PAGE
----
There’s also joy. I’m going to be doing something that I enjoy doing. I’m going to be part of a team, and have an opportunity to make some stable connections outside of home and running. I’m going to be working at an organisation that I like, on a thing that I really like. Unless I bomb early and completely, I may even be able to make some things better. And, if I survive, I’ll get to learn. A lot. In areas that interest me. That learning, along with having stable team mates, is probably my biggest incentive. (R has a different one.)

Happy

It’s snowing!

Wonderwall is playing in the background.

I’m working.


Yes, there’s lots of anxiety in the background—too many important things hanging in delicate balance.

But here, now, at this moment, I’m very happy :)

Tick. Tock.

Score hit 1600 on one page. Up.

Another proposal rejected, apparently withouta second read, by a team marketing solution for second reads. Down.

Spoke to ma pa for nearly 90 minutes. Up.

Had a short, 5-minute angry rant midway. Down.

Rested all day and stretched twice. Up.

Legs are still stiff and hurting, with 10 miles on the training plan tomorrow. Down.

Played and snuggled with boy. Up.

Lying alone on the sofa thinking bad thoughts, when I should be asleep. Down.

81.4

The weighing scale read 81.4 Kg on Saturday, 10 Aug. Last time I weighed this much was on 26th February, more than five months ago.

As recently as a month ago, on 5th July, I weighed just 78 Kg. I gained 3.4 kilos in a month!

That 81.4 isn’t a single spike. My average weight last week was 80.3 Kg. A month ago it was 78.3 Kg. Even the weekly average increased by 2 kilos​ :(

Based on BMI (25.4), that makes me officially overweight.

Continue reading 81.4

Restless+anxious (work, blood and running edition)

Un. Haven’t heard from Axc in over a week. Last chat was 11 days ago. It’s too long a wait. Do I ping them? Do I wait for them? A long wait usually implies regret, but I’ve been told things move slowly in this team, so it could be either. Either way, it’s not helping my anxiety. I need a new project, sure. But I really want is this one.

Dos. I have a blood donation appointment today. I failed1 the last one. I’m likely to fail today’s as well. My success at blood donation has been inversely correlated with my running/swimming/cycling activity. If I’m working out regularly, the haemoglobin level is likely to be below the threshold. Last year I was out of action for 7 months due to ankle injury, so had two successful donations in that period. This year I’ve been running at least 100K a month, so have already failed one donation. Today will be second (I think).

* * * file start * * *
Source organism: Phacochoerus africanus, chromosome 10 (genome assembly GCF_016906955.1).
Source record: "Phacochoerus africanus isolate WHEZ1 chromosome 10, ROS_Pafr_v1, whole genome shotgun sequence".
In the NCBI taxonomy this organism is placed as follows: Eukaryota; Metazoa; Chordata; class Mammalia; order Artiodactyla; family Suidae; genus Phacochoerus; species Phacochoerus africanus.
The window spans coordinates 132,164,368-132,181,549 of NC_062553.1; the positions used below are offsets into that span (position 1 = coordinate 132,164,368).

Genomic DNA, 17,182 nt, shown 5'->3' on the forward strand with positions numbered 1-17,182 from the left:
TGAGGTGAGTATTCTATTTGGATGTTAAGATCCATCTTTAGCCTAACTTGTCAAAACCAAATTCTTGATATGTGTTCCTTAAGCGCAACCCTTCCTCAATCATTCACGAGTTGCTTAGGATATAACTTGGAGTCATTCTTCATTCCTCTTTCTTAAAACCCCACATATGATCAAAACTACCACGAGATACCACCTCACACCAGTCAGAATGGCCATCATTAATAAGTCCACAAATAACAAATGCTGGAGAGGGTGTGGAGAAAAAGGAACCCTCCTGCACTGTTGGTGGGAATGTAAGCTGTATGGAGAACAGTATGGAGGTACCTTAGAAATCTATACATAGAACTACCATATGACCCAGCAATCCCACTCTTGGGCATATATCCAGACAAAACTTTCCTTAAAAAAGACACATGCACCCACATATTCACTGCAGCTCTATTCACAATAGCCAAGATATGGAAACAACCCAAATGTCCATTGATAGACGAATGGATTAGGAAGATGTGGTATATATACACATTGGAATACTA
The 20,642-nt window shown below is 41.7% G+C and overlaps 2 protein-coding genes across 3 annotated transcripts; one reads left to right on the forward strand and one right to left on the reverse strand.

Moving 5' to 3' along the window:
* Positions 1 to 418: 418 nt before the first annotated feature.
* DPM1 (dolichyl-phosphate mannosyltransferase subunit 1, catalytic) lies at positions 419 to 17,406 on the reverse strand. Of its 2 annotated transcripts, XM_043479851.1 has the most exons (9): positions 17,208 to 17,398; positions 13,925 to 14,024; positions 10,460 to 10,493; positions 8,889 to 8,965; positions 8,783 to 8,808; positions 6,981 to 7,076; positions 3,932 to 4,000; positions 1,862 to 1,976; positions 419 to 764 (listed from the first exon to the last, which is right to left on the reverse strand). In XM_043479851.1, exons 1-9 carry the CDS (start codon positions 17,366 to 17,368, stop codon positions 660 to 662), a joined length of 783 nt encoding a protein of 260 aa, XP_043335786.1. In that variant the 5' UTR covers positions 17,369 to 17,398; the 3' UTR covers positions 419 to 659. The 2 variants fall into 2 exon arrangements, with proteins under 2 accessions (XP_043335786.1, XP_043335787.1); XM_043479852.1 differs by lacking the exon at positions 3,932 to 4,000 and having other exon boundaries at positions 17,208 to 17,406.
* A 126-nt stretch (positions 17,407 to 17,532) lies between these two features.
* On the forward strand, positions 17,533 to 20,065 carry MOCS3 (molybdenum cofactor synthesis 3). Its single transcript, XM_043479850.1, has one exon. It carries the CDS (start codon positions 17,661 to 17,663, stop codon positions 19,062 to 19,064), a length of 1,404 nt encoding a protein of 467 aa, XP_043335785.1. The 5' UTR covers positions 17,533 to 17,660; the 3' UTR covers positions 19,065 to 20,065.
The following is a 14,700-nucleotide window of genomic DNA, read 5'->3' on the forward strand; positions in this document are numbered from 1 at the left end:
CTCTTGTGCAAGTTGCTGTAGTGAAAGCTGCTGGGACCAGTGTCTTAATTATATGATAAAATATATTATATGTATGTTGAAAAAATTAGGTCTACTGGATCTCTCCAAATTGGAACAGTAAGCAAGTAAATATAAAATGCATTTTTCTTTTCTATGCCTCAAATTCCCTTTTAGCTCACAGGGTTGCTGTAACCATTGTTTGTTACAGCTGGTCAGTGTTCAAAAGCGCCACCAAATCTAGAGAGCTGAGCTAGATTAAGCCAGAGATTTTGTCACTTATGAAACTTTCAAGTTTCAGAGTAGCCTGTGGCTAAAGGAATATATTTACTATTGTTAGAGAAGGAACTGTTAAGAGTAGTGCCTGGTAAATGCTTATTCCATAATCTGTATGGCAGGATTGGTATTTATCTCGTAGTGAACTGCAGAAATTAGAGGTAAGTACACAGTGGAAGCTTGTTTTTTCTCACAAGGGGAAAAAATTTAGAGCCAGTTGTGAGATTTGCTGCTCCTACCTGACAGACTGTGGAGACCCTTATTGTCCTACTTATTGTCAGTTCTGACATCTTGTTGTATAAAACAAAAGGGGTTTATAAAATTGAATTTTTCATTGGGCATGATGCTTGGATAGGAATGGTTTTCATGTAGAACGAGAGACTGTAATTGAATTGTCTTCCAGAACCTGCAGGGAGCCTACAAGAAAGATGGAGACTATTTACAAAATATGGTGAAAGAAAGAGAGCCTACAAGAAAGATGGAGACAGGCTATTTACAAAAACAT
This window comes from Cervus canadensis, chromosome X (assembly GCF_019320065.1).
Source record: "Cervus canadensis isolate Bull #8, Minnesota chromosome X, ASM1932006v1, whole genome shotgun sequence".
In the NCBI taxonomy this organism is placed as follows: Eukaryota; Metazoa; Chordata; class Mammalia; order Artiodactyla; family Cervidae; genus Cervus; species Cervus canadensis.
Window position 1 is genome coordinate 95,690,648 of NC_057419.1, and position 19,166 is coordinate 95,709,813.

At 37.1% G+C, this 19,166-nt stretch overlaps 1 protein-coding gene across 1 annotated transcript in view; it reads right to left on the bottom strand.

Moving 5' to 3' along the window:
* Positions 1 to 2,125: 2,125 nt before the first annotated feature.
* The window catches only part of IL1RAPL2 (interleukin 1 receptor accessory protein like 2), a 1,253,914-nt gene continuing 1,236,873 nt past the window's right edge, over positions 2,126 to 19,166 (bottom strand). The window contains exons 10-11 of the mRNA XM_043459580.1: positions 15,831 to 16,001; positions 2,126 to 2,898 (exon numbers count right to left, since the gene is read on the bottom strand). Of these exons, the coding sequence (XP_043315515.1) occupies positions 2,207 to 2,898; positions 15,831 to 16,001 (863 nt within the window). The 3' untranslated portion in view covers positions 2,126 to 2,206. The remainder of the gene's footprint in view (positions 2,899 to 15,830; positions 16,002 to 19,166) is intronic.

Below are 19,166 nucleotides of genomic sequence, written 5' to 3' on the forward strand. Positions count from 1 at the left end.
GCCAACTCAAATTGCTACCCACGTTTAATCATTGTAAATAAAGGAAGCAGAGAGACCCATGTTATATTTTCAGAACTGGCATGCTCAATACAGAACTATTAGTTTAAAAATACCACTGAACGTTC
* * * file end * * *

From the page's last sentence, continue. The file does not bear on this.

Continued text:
As much as I’m anxious about failing the blood donation today, I’m a bit conflicted about being successful as well. Three failures in a row and I’m out—struck off as a donor. Every time NHS Blood calls me for a donation appointment, I get conflicted. I can do the right thing—choose to donate and slow down my workouts to get the haemoglobin level up. Or I can do the selfish thing—refuse the appointment and keep up with my workouts. For a while now, I’ve been taking the wrong, easy path—agreeing to donate but continuing the workouts. This means I waste their appointment slot (by failing the test), and cause myself anxiety and resentment. If I get struck off, at least it takes one bit out of my hands, and I can return to exercising (mostly) without guilt.

Tres. I’ve been stretching better than usual lately. The wobble board has been working the core. And I am in good shape mentally (run-wise). If the weather stays cool, and I get all the scheduled training done this week, I feel like I can post a good time at the parkrun this weekend. I am really looking forward to it. But I have a run scheduled for today, and I can’t run today unless I fail the donation. There’s that conflict, again.


  1. Failure = not allowed to donate because haemoglobin level was below 135g/l. 

Procrastinating through work

I need to do two big, hairy, scary work tasks. One is important and scary (unknown outcome), the other is hard (unknown input quantity, unknown outcome).

Instead I have been working all morning finishing off the less important, less scary tasks from the todo list.

I am procrastinating—escaping work by working on other stuff.

Continue reading Procrastinating through work